October 27, 1956


JAMA. 1956;162(9):898. doi:10.1001/jama.1956.02970260048013

Traffic accidents continue to cause a high proportion of the total death rate. In 1954, 100,000 persons were totally disabled and 35,586 were killed in such accidents. The index of The Journal for the past 12 months lists no less than 15 items dealing with this subject. Much has been done to improve the safety of our roads, but the adoption of proved safety measures in the design of our cars still lags far behind discovery.1 This is because the public is still being sold on the basis of greater speed and more glamorous design with too little thought to improved safety. Public attitudes have been changed in the past and are now in great need of change regarding the most essential features of car design. This is a matter to which physicians are in a position to lend valuable support.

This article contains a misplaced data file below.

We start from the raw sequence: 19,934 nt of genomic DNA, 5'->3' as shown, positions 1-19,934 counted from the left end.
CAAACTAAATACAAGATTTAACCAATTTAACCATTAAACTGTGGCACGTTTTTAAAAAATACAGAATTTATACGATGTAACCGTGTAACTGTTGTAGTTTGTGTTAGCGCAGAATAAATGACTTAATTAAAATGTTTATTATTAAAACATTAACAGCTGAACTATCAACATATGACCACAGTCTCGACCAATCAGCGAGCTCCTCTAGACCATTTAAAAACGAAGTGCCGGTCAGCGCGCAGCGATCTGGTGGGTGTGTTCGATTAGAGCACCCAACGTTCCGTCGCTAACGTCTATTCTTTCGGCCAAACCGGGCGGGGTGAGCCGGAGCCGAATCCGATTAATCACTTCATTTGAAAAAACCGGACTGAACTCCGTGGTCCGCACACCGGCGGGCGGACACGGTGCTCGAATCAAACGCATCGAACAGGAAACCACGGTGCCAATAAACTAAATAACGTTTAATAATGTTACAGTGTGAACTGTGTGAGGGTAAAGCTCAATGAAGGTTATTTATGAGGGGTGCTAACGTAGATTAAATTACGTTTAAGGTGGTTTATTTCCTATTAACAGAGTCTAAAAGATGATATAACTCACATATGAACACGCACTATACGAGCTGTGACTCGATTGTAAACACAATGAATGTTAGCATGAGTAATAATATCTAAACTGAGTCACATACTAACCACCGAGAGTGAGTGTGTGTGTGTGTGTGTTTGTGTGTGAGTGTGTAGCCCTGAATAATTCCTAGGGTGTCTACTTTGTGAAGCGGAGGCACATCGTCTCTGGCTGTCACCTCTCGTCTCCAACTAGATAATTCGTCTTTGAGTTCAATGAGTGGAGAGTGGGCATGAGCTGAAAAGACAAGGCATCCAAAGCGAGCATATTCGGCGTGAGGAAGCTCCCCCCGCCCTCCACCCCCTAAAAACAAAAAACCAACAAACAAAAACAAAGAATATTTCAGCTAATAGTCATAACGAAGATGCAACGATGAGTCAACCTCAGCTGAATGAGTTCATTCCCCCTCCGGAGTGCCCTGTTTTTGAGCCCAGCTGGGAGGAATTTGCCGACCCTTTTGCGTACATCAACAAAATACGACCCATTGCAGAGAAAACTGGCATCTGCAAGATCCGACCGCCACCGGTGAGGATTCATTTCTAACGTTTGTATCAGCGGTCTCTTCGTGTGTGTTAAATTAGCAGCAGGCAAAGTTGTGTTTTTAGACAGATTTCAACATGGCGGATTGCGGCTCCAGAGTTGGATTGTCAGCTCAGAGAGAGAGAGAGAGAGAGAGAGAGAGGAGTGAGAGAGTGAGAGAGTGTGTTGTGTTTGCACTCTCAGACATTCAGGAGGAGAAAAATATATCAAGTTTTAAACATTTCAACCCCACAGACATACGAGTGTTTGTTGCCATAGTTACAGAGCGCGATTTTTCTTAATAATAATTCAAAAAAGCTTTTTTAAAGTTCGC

There are three main factors in the production

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